Lec12 - NC STATE CHE596M Multi-Scale Modeling of Matter Instructor Keith E Gubbins Lecture 12 General Features of Atomistic Simulation NC STATE

Info iconThis preview shows pages 1–7. Sign up to view the full content.

View Full Document Right Arrow Icon

Info iconThis preview has intentionally blurred sections. Sign up to view the full version.

View Full DocumentRight Arrow Icon

Info iconThis preview has intentionally blurred sections. Sign up to view the full version.

View Full DocumentRight Arrow Icon

Info iconThis preview has intentionally blurred sections. Sign up to view the full version.

View Full DocumentRight Arrow Icon
This is the end of the preview. Sign up to access the rest of the document.

Unformatted text preview: NC STATE CHE596M Multi-Scale Modeling of Matter Instructor: Keith E. Gubbins Lecture 12: General Features of Atomistic Simulation NC STATE Outline • General features of atomistic simulation • Brief description of MC and MD • Features common to MC and MD • Difficult systems • Differences between MC and MD • The Monte Carlo method NC STATE Atomistic Simulation Methods - General Features • References : – A. R. Leach, Molecular Modelling , 2 nd ed., Ch. 6, 8, Prentice Hall (2001) – D. Frenkel and B. Smit, Understanding Molecular Simulation , 2 nd ed., Academic Press (2002) – M. P. Allen and D. J. Tildesley, Computer Simulation of Liquids , Clarendon Press, Oxford (1987) – K. E. Gubbins and N. Quirke, Molecular Simulation and Industrial Applications , Chapter 1, Gordon and Breach (1996) NC STATE Atomistic Simulation Methods - General Features • In these methods the equations of statistical mechanics are solved numerically. The two principal methods are Monte Carlo (MC) and Molecular Dynamics (MD) • In atomistic (molecular) simulation we must first specify the molecular model:- For fluids this consists of specifying equations for the intermolecular forces, intramolecular forces, molecular mass- For some heterogeneous systems, e.g. colloids, composites, fluid-solid systems, we often need to specify, in addition, the space coordinates of solid atoms, and this becomes part of the model • The equations of statistical mechanics are then solved ‘exactly’, without further approximation NC STATE • Uses : 1. Test model by comparing simulated and experimental properties. Then use model in further simulations to carry out “experiments” not possible in the laboratory, e.g. critical points for molecules that decompose below T c , properties of molten salts, long-chain hydrocarbon properties at very high pressures, properties of confined nano-phases, etc. 2. Fundamental studies, e.g. to determine range of validity of Kelvin’s equation, Fick’s law of diffusion, Newton’s law of viscosity, etc. 3. Test theories by comparing theory and simulation Atomistic Simulation Methods - General Features Laboratory experiment Molecular simulation Theory Model Theory + model Theory NC STATE Simulation Methods - General Features • Uses :- Industrial applications: Design new products: site specific drugs, new polymers, inhibitors or initiators for crystal growth, solvents for paints, CFC replacements, catalysts, etc. Optimization of existing processes: chemical and physical data for process simulators • The cost of experiments in the laboratory is too high in $ and time to cover more than a fraction of the possible studies. For example, for VLE:- Cost of 1 state point ( T for pure; T, x for binary): ~ $3,000 (2 days)- Number of commercially important pure substances: ~ 1,000- Number of commercially important binary mixtures: ~ 500,000- Number of commercially important ternary mixtures: ~ 170,000,000- Cost for VLE for all pure substances (10 pts/compound): ~ $30 million...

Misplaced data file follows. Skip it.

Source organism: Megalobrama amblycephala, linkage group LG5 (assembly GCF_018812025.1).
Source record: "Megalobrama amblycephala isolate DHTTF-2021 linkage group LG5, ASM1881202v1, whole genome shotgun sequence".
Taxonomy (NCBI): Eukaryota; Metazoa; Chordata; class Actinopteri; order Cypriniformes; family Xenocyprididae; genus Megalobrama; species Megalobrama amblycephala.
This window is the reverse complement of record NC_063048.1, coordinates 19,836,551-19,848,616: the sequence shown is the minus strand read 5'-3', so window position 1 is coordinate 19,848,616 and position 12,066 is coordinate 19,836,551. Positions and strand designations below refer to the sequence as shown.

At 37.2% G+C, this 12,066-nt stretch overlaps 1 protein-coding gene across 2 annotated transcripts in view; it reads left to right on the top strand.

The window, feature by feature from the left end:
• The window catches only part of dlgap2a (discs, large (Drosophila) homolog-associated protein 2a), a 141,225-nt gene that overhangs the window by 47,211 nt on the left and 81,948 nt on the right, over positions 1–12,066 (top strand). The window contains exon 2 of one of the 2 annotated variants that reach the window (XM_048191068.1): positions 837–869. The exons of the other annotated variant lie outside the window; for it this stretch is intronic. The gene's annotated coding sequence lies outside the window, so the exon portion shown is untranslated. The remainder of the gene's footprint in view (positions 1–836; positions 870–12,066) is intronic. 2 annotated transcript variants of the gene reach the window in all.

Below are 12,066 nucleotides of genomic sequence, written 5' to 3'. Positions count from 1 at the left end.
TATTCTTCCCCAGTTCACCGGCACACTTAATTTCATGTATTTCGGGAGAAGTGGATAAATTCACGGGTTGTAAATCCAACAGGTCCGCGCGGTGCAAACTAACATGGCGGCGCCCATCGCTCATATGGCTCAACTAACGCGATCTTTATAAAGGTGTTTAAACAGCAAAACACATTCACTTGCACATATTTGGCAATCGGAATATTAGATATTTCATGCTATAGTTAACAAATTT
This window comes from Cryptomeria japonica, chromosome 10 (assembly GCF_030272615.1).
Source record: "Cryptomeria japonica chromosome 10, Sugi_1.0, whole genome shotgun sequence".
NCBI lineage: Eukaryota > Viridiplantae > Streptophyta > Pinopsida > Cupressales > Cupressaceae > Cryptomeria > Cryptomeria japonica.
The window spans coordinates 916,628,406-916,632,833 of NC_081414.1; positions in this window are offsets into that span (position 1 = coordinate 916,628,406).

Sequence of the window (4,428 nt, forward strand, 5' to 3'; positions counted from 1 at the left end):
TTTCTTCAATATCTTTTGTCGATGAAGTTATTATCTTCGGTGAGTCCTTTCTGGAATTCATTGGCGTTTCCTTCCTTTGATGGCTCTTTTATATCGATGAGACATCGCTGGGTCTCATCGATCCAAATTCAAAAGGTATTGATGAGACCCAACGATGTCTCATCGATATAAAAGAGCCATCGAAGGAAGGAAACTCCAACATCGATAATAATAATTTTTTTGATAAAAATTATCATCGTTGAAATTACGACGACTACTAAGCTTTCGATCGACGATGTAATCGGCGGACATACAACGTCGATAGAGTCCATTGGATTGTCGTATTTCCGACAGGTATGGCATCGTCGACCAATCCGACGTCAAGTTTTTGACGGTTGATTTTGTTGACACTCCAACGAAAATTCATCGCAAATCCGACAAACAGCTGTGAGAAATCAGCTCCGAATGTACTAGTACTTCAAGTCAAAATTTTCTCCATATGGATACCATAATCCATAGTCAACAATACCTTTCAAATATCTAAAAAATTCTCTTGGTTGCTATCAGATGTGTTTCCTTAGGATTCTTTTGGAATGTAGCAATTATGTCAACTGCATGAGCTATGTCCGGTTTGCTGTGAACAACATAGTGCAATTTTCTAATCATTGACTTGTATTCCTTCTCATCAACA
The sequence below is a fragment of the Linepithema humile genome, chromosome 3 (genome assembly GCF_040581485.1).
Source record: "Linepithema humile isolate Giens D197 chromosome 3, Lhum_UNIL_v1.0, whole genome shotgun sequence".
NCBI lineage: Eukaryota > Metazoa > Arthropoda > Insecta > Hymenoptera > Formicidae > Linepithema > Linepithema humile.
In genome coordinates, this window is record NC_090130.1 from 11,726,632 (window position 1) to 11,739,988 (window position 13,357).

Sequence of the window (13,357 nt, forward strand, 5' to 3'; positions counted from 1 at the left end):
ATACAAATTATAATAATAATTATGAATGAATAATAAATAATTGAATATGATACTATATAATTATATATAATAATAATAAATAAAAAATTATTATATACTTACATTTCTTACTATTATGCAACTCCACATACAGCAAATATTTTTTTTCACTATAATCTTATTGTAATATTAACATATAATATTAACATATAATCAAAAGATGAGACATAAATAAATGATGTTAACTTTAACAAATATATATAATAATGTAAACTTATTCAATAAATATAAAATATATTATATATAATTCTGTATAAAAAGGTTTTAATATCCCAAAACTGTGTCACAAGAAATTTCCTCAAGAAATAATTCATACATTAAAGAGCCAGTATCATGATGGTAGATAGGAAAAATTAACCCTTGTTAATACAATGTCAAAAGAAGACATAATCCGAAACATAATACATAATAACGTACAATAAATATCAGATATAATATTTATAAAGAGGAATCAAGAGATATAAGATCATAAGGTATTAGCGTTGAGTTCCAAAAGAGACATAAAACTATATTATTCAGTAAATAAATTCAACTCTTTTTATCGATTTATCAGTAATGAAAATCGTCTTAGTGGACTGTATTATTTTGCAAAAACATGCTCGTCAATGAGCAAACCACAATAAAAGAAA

View Full Document

This note was uploaded on 08/01/2008 for the course CHEM 596M taught by Professor Franzen during the Spring '08 term at N.C. State.

Page1 / 43

Lec12 - NC STATE CHE596M Multi-Scale Modeling of Matter Instructor Keith E Gubbins Lecture 12 General Features of Atomistic Simulation NC STATE

This preview shows document pages 1 - 7. Sign up to view the full document.

View Full Document Right Arrow Icon
Ask a homework question - tutors are online